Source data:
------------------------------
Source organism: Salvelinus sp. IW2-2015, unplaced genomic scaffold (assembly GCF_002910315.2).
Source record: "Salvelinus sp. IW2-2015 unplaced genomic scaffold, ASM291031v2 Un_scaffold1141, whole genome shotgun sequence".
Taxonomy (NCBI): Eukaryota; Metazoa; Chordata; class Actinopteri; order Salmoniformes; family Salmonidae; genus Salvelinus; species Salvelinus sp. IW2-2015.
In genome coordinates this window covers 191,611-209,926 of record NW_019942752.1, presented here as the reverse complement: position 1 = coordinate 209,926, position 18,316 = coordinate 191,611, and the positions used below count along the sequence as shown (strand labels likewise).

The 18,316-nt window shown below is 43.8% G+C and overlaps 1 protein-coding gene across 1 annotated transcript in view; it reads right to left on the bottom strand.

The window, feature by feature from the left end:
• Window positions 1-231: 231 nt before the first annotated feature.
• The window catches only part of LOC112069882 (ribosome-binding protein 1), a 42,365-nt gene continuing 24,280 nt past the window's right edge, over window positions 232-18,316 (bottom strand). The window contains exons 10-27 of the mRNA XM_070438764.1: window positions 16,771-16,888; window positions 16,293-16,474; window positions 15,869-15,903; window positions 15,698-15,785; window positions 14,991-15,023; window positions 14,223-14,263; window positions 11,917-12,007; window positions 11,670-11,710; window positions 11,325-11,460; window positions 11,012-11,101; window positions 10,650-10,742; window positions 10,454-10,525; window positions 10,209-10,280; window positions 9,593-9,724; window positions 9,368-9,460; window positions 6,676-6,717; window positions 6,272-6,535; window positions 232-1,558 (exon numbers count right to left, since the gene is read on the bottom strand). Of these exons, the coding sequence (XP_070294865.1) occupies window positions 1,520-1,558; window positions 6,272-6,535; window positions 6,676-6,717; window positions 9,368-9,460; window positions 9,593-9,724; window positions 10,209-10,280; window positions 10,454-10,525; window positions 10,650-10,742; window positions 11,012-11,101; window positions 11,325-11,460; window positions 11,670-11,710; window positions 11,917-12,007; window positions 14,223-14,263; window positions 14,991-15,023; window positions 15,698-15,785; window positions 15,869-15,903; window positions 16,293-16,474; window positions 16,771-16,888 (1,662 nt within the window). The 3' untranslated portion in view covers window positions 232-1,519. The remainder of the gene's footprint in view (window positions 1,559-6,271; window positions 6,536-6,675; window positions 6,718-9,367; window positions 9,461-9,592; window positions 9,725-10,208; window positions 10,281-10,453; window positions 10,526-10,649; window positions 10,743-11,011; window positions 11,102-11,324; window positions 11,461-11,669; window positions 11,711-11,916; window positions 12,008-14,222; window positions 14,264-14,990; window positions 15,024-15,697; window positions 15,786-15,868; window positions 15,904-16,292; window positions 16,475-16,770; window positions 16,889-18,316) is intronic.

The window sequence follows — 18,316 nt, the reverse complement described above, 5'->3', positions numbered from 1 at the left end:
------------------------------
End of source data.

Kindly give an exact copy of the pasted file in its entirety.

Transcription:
Source organism: Salvelinus sp. IW2-2015, unplaced genomic scaffold (assembly GCF_002910315.2).
Source record: "Salvelinus sp. IW2-2015 unplaced genomic scaffold, ASM291031v2 Un_scaffold1141, whole genome shotgun sequence".
Taxonomy (NCBI): Eukaryota; Metazoa; Chordata; class Actinopteri; order Salmoniformes; family Salmonidae; genus Salvelinus; species Salvelinus sp. IW2-2015.
In genome coordinates this window covers 191,611-209,926 of record NW_019942752.1, presented here as the reverse complement: position 1 = coordinate 209,926, position 18,316 = coordinate 191,611, and the positions used below count along the sequence as shown (strand labels likewise).

The 18,316-nt window shown below is 43.8% G+C and overlaps 1 protein-coding gene across 1 annotated transcript in view; it reads right to left on the bottom strand.

The window, feature by feature from the left end:
• Window positions 1-231: 231 nt before the first annotated feature.
• The window catches only part of LOC112069882 (ribosome-binding protein 1), a 42,365-nt gene continuing 24,280 nt past the window's right edge, over window positions 232-18,316 (bottom strand). The window contains exons 10-27 of the mRNA XM_070438764.1: window positions 16,771-16,888; window positions 16,293-16,474; window positions 15,869-15,903; window positions 15,698-15,785; window positions 14,991-15,023; window positions 14,223-14,263; window positions 11,917-12,007; window positions 11,670-11,710; window positions 11,325-11,460; window positions 11,012-11,101; window positions 10,650-10,742; window positions 10,454-10,525; window positions 10,209-10,280; window positions 9,593-9,724; window positions 9,368-9,460; window positions 6,676-6,717; window positions 6,272-6,535; window positions 232-1,558 (exon numbers count right to left, since the gene is read on the bottom strand). Of these exons, the coding sequence (XP_070294865.1) occupies window positions 1,520-1,558; window positions 6,272-6,535; window positions 6,676-6,717; window positions 9,368-9,460; window positions 9,593-9,724; window positions 10,209-10,280; window positions 10,454-10,525; window positions 10,650-10,742; window positions 11,012-11,101; window positions 11,325-11,460; window positions 11,670-11,710; window positions 11,917-12,007; window positions 14,223-14,263; window positions 14,991-15,023; window positions 15,698-15,785; window positions 15,869-15,903; window positions 16,293-16,474; window positions 16,771-16,888 (1,662 nt within the window). The 3' untranslated portion in view covers window positions 232-1,519. The remainder of the gene's footprint in view (window positions 1,559-6,271; window positions 6,536-6,675; window positions 6,718-9,367; window positions 9,461-9,592; window positions 9,725-10,208; window positions 10,281-10,453; window positions 10,526-10,649; window positions 10,743-11,011; window positions 11,102-11,324; window positions 11,461-11,669; window positions 11,711-11,916; window positions 12,008-14,222; window positions 14,264-14,990; window positions 15,024-15,697; window positions 15,786-15,868; window positions 15,904-16,292; window positions 16,475-16,770; window positions 16,889-18,316) is intronic.

The window sequence follows — 18,316 nt, the reverse complement described above, 5'->3', positions numbered from 1 at the left end: